loading page

Machine Learning Assisted Identification of Hydrocarbon Storage and Transport Pathways and Kerogen in Wolfcamp versus Barnett Shales
  • Eliza Ganguly,
  • Siddharth Misra
Eliza Ganguly
Texa A&M University

Corresponding Author:[email protected]

Author Profile
Siddharth Misra
Texas A&M University
Author Profile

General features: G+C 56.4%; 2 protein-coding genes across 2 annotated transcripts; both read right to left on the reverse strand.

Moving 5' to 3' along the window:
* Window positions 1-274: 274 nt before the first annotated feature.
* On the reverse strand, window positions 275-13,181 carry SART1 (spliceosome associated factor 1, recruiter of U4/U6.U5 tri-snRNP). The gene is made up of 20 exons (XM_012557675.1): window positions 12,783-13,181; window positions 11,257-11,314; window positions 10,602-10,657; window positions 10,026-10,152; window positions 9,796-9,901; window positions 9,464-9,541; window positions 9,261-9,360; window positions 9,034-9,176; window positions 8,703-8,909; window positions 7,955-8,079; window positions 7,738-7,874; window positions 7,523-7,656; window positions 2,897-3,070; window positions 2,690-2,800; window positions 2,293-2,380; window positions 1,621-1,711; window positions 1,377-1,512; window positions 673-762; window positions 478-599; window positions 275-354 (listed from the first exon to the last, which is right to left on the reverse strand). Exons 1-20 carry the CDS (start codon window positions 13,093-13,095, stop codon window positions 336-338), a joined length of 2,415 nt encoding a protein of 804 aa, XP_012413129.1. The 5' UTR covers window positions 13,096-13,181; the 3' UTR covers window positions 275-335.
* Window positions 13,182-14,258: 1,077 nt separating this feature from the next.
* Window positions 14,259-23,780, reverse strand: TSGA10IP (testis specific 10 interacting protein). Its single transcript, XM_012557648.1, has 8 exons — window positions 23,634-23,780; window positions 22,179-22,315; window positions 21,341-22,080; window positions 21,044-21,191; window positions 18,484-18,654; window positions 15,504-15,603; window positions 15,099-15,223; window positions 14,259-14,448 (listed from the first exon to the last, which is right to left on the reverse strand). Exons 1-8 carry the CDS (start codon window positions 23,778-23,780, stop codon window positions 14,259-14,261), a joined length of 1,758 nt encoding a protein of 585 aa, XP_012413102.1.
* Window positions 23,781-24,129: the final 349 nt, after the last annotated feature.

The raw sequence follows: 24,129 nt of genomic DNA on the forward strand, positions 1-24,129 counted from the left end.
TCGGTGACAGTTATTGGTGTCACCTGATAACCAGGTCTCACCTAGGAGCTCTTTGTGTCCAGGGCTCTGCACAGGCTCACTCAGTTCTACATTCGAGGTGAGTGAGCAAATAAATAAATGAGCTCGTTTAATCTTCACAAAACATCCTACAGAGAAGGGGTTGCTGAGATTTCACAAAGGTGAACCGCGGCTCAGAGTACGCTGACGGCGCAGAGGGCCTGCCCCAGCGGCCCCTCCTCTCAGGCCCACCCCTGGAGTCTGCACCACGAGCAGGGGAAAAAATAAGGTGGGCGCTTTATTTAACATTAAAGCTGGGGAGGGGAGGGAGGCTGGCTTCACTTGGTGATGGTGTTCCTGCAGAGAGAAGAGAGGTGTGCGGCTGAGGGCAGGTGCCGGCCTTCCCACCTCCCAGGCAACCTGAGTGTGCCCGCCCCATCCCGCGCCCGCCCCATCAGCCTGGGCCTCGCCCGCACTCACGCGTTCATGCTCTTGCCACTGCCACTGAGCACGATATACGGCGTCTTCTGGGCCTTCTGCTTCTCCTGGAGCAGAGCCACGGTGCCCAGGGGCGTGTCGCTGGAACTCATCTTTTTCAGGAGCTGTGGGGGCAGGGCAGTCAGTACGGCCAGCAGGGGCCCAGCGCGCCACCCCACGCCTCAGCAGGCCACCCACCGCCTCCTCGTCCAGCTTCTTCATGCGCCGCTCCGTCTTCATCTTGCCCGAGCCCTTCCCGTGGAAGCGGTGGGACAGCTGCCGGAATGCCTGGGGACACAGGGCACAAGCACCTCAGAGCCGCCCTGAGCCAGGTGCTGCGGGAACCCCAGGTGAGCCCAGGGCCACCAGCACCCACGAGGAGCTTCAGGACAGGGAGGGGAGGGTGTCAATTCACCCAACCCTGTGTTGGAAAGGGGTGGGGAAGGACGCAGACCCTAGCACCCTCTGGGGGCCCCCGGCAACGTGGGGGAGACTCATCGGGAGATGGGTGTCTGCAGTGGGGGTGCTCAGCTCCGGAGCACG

A robust machine learning (ML) workflow was developed to identify kerogen and hydrocarbon storage and transport pathways in the scanning electron microscopy (SEM) maps of organic-rich shale samples from two different formations, namely Wolfcamp Shale and Barnett Shale. Kerogen is most often wrongly identified as pores/cracks are poor when the machine learning model is developed on one shale formation and applied on the other shale formation. ML workflow developed only on Barnett shale cannot detect cracks in the Wolfcamp samples. The best performing machine learning approach learnt from both the formations and exhibits an average F1 scores of 0.99 and 0.91 on the inner-region and outer-region pixels, respectively. The machine learning workflow performs better on Barnett as compared to Wolfcamp. Barnett shale, in comparison to Wolfcamp shale, provides better generalizable features and more complex microstructural aspects that are harder to 2 identify. Overall, it is easier to identify kerogen as compared to pores and cracks due to their distribution, availability, connectivity, and pixel intensity. By learning from merely 50 thousand pixels with corresponding labels, the proposed machine learning workflow can successfully identify the hydrocarbon storage and transport pathways and kerogen in a large 20-GB dataset containing approximately 10 billion pixels.